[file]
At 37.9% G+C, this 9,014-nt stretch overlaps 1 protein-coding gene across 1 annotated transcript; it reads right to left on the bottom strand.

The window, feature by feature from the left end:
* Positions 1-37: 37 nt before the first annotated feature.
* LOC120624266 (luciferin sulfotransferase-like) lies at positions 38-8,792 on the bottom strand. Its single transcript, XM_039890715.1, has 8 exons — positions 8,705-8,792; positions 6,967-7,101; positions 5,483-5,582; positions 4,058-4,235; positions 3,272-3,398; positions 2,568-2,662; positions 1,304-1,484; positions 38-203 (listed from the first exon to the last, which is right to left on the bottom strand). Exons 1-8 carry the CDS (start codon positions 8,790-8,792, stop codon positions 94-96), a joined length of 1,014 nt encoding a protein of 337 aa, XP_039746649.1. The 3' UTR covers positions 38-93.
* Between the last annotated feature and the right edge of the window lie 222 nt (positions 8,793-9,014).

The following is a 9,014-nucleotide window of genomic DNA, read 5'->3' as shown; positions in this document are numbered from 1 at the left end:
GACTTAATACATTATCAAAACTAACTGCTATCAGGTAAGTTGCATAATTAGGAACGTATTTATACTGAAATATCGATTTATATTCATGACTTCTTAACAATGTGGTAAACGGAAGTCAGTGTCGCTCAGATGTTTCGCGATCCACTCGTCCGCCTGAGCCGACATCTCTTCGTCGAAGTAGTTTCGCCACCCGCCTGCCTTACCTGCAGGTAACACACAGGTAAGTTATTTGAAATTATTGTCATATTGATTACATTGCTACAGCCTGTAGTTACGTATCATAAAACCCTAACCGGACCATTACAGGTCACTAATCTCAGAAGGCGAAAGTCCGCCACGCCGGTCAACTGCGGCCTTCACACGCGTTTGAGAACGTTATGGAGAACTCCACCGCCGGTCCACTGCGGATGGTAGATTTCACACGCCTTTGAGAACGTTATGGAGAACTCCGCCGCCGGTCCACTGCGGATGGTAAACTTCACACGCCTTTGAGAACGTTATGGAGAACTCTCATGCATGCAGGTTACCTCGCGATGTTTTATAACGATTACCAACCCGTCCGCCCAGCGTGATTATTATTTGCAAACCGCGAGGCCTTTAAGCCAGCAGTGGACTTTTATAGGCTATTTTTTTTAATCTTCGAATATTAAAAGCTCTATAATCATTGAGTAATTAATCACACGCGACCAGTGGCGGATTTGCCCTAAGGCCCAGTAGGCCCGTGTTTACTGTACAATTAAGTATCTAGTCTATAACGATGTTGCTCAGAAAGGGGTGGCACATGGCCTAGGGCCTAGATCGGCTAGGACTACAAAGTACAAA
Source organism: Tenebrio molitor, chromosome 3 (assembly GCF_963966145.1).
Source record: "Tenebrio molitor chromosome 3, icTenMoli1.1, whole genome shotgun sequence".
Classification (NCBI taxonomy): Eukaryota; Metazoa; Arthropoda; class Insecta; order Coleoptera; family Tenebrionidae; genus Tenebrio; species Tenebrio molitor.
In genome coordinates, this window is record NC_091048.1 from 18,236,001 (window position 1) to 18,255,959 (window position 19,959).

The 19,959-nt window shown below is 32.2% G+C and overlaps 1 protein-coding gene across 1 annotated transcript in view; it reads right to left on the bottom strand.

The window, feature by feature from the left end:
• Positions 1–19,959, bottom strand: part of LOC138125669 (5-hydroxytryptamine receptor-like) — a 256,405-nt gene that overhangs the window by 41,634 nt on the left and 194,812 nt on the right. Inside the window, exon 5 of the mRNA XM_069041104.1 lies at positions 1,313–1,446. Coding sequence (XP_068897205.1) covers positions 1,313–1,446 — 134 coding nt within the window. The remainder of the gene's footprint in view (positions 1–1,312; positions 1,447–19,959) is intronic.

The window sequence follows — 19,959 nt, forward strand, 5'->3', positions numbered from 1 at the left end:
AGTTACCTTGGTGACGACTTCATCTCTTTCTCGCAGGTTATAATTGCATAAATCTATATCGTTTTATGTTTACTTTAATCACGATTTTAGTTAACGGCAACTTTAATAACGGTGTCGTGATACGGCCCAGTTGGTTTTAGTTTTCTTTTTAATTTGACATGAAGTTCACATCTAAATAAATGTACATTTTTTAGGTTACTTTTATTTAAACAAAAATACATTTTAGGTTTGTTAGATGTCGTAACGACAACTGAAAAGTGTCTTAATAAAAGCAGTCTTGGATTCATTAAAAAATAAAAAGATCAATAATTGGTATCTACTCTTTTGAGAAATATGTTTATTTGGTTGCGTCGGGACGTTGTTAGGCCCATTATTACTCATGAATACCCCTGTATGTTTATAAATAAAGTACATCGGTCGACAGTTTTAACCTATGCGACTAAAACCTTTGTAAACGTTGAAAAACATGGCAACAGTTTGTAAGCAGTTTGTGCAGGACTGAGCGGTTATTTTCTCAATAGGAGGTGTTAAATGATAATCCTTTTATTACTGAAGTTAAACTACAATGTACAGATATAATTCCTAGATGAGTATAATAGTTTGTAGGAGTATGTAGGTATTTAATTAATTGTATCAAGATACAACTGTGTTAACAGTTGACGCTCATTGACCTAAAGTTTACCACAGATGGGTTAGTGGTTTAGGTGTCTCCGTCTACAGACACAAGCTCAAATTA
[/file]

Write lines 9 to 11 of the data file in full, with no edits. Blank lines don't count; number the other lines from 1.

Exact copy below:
Source record: "Tenebrio molitor chromosome 3, icTenMoli1.1, whole genome shotgun sequence".
Classification (NCBI taxonomy): Eukaryota; Metazoa; Arthropoda; class Insecta; order Coleoptera; family Tenebrionidae; genus Tenebrio; species Tenebrio molitor.
In genome coordinates, this window is record NC_091048.1 from 18,236,001 (window position 1) to 18,255,959 (window position 19,959).